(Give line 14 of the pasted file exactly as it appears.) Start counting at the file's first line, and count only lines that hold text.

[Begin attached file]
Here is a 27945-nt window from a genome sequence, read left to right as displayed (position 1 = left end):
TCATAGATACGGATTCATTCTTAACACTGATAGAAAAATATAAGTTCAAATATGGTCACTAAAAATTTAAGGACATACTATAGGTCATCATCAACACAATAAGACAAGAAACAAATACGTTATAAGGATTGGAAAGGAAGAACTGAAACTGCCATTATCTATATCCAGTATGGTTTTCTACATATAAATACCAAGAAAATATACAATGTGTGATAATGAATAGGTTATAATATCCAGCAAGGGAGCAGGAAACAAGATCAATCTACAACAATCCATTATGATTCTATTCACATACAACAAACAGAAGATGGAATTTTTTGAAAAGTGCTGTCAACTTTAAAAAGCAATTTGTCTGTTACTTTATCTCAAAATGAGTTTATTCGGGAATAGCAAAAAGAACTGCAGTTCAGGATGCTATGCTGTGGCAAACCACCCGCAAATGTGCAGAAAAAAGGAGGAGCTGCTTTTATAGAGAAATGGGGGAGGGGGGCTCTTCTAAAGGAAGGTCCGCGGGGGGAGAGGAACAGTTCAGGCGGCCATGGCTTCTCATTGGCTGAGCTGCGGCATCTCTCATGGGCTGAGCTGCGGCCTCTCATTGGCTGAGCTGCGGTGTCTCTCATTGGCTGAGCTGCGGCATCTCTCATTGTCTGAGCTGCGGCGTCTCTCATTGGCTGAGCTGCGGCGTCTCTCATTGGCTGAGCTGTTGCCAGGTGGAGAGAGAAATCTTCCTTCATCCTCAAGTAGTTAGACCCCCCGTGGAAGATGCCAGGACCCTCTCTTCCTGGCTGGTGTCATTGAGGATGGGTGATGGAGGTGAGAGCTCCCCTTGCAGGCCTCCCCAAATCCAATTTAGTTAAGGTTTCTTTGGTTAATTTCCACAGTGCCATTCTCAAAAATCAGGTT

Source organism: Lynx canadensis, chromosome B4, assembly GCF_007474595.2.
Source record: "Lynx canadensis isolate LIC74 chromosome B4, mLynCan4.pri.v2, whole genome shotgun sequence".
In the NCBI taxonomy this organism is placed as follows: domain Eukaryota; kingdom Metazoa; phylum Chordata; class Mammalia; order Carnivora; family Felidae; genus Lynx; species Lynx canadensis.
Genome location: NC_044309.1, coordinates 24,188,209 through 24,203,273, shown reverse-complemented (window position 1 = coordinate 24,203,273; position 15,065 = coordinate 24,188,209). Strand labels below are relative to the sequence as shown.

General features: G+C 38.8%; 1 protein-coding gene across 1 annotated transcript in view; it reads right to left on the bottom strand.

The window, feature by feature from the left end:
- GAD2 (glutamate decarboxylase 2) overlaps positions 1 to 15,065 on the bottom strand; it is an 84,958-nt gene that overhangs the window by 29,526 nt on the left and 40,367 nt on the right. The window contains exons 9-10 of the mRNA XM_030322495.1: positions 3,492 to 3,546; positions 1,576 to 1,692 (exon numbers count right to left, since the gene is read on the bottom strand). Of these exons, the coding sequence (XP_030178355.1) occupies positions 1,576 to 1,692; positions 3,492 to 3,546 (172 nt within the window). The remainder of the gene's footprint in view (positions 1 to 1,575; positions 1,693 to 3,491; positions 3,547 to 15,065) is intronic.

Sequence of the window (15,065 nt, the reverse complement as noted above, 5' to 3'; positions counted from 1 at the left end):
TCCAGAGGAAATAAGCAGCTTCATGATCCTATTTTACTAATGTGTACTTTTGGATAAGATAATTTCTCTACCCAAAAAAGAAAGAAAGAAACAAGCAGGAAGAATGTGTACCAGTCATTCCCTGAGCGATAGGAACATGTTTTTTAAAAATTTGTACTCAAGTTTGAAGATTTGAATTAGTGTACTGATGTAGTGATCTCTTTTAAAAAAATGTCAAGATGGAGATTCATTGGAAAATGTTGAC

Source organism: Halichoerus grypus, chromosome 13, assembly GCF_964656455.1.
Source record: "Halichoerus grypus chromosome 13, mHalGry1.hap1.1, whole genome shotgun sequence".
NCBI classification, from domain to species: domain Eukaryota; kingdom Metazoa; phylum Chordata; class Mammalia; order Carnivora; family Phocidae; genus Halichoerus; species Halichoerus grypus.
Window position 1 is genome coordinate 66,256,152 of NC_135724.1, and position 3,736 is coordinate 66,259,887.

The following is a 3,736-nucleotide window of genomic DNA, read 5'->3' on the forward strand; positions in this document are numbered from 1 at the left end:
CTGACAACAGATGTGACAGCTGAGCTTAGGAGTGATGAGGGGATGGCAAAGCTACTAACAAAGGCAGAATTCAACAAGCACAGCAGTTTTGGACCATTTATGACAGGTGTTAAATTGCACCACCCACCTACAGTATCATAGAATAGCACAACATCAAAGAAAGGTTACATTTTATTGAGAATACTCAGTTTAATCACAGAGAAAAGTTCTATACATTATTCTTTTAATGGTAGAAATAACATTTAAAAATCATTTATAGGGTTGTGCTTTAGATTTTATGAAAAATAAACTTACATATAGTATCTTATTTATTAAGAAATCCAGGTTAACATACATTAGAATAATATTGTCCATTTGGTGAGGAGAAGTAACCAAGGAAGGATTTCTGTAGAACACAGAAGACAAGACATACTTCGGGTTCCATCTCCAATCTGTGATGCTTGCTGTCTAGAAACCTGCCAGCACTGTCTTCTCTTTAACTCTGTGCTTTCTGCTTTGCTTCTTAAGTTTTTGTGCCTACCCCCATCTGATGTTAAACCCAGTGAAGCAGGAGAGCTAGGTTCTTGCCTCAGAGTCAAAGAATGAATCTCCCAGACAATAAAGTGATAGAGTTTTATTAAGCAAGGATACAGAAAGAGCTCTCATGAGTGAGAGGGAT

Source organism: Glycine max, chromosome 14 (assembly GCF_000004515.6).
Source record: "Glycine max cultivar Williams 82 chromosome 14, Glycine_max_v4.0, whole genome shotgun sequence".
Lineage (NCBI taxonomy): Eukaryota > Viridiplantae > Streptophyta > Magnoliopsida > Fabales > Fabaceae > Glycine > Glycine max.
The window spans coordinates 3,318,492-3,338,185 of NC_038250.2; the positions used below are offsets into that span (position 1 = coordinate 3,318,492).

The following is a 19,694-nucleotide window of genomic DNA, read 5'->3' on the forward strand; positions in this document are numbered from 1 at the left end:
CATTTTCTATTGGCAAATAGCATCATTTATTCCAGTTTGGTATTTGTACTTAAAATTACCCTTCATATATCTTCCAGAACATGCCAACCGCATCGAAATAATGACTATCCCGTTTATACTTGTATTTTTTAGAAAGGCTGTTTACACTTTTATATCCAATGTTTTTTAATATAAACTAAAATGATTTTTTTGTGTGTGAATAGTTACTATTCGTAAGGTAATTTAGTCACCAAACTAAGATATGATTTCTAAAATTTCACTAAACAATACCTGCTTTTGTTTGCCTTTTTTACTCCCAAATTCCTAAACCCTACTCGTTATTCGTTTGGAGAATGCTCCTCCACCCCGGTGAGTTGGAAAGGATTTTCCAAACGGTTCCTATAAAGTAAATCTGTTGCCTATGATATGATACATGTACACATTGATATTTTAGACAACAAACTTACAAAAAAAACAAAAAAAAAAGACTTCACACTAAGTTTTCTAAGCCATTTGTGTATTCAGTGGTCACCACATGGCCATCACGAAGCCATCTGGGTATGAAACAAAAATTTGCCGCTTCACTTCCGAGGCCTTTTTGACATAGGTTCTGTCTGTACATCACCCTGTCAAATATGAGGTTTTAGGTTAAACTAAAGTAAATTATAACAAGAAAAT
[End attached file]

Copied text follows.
NCBI classification, from domain to species: domain Eukaryota; kingdom Metazoa; phylum Chordata; class Mammalia; order Carnivora; family Phocidae; genus Halichoerus; species Halichoerus grypus.